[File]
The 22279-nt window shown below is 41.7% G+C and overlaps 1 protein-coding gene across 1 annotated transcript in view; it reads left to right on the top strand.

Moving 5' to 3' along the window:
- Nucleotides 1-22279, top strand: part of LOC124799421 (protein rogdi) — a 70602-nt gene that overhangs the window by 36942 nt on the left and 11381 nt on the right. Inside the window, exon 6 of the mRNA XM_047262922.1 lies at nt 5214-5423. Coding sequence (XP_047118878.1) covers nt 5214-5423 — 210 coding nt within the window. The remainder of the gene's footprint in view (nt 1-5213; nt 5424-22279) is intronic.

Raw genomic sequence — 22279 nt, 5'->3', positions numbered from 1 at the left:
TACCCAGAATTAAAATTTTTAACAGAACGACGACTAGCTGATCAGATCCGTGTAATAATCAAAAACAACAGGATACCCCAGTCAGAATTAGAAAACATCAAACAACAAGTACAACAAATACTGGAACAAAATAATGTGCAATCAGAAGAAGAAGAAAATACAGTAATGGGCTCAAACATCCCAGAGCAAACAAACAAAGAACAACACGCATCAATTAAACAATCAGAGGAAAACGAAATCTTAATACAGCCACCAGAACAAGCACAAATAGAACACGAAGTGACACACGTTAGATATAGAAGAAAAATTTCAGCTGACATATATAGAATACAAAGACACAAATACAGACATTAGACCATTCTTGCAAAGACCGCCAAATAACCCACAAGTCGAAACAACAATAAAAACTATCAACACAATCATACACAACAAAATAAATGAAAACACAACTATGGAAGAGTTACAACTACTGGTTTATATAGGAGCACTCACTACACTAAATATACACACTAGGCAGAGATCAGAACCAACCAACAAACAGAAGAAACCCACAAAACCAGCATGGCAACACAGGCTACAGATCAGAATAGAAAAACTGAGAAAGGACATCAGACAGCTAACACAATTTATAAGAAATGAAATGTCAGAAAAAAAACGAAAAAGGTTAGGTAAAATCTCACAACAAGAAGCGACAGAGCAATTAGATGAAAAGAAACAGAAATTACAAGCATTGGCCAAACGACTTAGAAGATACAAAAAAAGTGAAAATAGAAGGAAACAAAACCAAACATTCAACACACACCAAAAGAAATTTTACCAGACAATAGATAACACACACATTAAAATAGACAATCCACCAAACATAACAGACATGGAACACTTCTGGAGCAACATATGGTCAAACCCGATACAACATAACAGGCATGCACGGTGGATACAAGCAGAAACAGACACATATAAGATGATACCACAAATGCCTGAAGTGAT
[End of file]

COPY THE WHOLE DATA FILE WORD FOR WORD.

The 22279-nt window shown below is 41.7% G+C and overlaps 1 protein-coding gene across 1 annotated transcript in view; it reads left to right on the top strand.

Moving 5' to 3' along the window:
- Nucleotides 1-22279, top strand: part of LOC124799421 (protein rogdi) — a 70602-nt gene that overhangs the window by 36942 nt on the left and 11381 nt on the right. Inside the window, exon 6 of the mRNA XM_047262922.1 lies at nt 5214-5423. Coding sequence (XP_047118878.1) covers nt 5214-5423 — 210 coding nt within the window. The remainder of the gene's footprint in view (nt 1-5213; nt 5424-22279) is intronic.

Raw genomic sequence — 22279 nt, 5'->3', positions numbered from 1 at the left:
TACCCAGAATTAAAATTTTTAACAGAACGACGACTAGCTGATCAGATCCGTGTAATAATCAAAAACAACAGGATACCCCAGTCAGAATTAGAAAACATCAAACAACAAGTACAACAAATACTGGAACAAAATAATGTGCAATCAGAAGAAGAAGAAAATACAGTAATGGGCTCAAACATCCCAGAGCAAACAAACAAAGAACAACACGCATCAATTAAACAATCAGAGGAAAACGAAATCTTAATACAGCCACCAGAACAAGCACAAATAGAACACGAAGTGACACACGTTAGATATAGAAGAAAAATTTCAGCTGACATATATAGAATACAAAGACACAAATACAGACATTAGACCATTCTTGCAAAGACCGCCAAATAACCCACAAGTCGAAACAACAATAAAAACTATCAACACAATCATACACAACAAAATAAATGAAAACACAACTATGGAAGAGTTACAACTACTGGTTTATATAGGAGCACTCACTACACTAAATATACACACTAGGCAGAGATCAGAACCAACCAACAAACAGAAGAAACCCACAAAACCAGCATGGCAACACAGGCTACAGATCAGAATAGAAAAACTGAGAAAGGACATCAGACAGCTAACACAATTTATAAGAAATGAAATGTCAGAAAAAAAACGAAAAAGGTTAGGTAAAATCTCACAACAAGAAGCGACAGAGCAATTAGATGAAAAGAAACAGAAATTACAAGCATTGGCCAAACGACTTAGAAGATACAAAAAAAGTGAAAATAGAAGGAAACAAAACCAAACATTCAACACACACCAAAAGAAATTTTACCAGACAATAGATAACACACACATTAAAATAGACAATCCACCAAACATAACAGACATGGAACACTTCTGGAGCAACATATGGTCAAACCCGATACAACATAACAGGCATGCACGGTGGATACAAGCAGAAACAGACACATATAAGATGATACCACAAATGCCTGAAGTGAT